Since the early years of the AIDS epidemic, scientists have
recognized that HIV attacks white blood cells known as T
lymphocytes that display a molecule known as CD4 on their surface.
Studies have shown, however, that CD4 alone is insufficient to allow
the virus to infect these cells; another molecule is also required. In
their study, Dr. Berger and his co-authors identified that second
molecule and showed that it enables certain strains of HIV to fuse with
and enter CD4 positive (CD4+) T cells. The molecule, which the
Berger team dubbed "fusin," is a receptor for immune system proteins
called chemokines. The researchers showed that certain non-human
cells that normally are resistant to HIV become susceptible to infection
with the virus after the DNA encoding CD4 and fusin are introduced.
They also found that antibodies to fusin block HIV entry into human
cells that ordinarily would become infected.
"The study by Dr. Berger and his colleagues is extremely
important and well-deserving of the AAAS-Newcomb Cleveland
Prize," says NIAID Director Anthony S. Fauci, M.D. "The recent
discoveries made by Dr. Berger and other scientists have created
unprecedented opportunities for deciphering the HIV disease process,
and provide the scientific basis for developing new treatment and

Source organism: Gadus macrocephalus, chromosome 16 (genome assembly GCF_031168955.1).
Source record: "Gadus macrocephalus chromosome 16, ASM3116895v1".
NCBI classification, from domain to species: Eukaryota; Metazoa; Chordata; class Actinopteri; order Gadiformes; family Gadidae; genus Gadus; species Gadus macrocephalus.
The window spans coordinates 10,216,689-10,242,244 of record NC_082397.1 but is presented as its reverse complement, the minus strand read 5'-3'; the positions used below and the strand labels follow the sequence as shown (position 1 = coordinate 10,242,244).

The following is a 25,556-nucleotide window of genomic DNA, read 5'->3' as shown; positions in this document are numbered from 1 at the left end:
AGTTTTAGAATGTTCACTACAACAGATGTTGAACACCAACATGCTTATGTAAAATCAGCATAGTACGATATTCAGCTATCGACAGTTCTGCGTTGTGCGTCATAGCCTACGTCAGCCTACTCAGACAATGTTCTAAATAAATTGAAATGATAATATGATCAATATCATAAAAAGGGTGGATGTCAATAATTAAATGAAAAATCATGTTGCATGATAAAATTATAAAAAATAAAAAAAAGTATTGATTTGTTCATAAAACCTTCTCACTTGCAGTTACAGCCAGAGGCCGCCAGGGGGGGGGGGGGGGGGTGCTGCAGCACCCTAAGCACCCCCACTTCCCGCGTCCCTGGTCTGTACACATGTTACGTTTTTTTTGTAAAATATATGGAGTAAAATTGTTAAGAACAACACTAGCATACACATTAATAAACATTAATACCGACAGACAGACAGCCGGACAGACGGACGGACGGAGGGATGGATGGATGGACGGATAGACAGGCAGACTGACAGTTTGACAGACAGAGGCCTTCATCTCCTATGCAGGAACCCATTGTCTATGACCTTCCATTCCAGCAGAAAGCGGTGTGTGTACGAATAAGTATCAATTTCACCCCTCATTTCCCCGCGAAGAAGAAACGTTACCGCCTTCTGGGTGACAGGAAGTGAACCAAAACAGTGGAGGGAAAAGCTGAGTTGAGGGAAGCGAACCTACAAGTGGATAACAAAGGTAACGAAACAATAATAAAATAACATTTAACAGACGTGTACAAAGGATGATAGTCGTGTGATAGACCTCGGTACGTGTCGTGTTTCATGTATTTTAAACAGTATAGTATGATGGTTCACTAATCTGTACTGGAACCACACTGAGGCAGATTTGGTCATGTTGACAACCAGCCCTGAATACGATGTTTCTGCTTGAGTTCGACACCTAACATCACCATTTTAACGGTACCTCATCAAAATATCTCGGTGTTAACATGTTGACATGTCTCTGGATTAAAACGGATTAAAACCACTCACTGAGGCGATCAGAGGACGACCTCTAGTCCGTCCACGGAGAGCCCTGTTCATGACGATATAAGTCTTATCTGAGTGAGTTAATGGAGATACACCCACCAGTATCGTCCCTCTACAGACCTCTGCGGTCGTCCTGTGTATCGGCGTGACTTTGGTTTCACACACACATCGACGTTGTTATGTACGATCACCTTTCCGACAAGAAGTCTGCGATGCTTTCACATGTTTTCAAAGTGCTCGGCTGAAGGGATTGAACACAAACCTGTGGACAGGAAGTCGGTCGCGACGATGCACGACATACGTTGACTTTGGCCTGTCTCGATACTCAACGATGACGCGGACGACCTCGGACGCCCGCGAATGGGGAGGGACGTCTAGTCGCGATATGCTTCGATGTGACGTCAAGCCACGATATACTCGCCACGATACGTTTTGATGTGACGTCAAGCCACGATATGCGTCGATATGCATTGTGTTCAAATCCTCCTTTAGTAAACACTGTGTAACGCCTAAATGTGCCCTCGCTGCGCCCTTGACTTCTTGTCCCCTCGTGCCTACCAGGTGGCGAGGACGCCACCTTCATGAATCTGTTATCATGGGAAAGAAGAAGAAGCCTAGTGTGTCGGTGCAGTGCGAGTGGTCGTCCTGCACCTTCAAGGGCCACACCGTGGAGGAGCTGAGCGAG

Soon after the Berger team's seminal finding was published, they
and other researchers reported the discovery of a different chemokine
receptor used by other strains of HIV to enter and infect CD4+ cells.
Scientists conducted genetic studies of a group of individuals who
have remained HIV-negative despite multiple high-risk exposures to
the virus, and they found a defect in the gene that encodes this
chemokine receptor. These findings suggest that HIV infection might
be prevented or treated with vaccines or drugs that block the
Dr. Berger adds that applying the chemokine receptor findings to
the development of small animal models of HIV infection would be a
valuable tool in the search for anti-HIV drugs and vaccines.
"Transgenic mice and rabbits expressing human CD4 molecules
have been developed, but they support HIV replication poorly," says
Dr. Berger. "Transgenic animals expressing both CD4 and chemokine
receptors may be more useful."
Dr. Berger has been at NIAID since 1987 and has been chief of
LVD's Molecular Structure Section since 1995. He and his NIAID
colleagues share the 1995-96 Newcomb Cleveland Prize with
physicists from the University of Colorado and the National Institute
of Standards and Technology. Their report of the first creation of a
Bose-Einstein condensate, a state of matter predicted by Albert
Einstein in 1924, may advance the implementation of atomic lasers
and may help scientists gain a better understanding of
superconductivity and quantum mechanics.
Established in 1923, the AAAS-Newcomb Cleveland Prize is the
AAAS's oldest award. Awardees receive $5,000 and a bronze medal.
The Prizes will be presented next month at the AAAS annual meeting
in Seattle, Wash.
NIAID is a component of the National Institutes of Health (NIH).
NIAID conducts and supports research to prevent, diagnose and treat
illnesses such as HIV disease and other sexually transmitted diseases,
tuberculosis, asthma and allergies. NIH is an agency of the U.S.
Department of Health and Human Services.
NIAID press releases, fact sheets and other materials are
available on the Internet via the NIAID home page at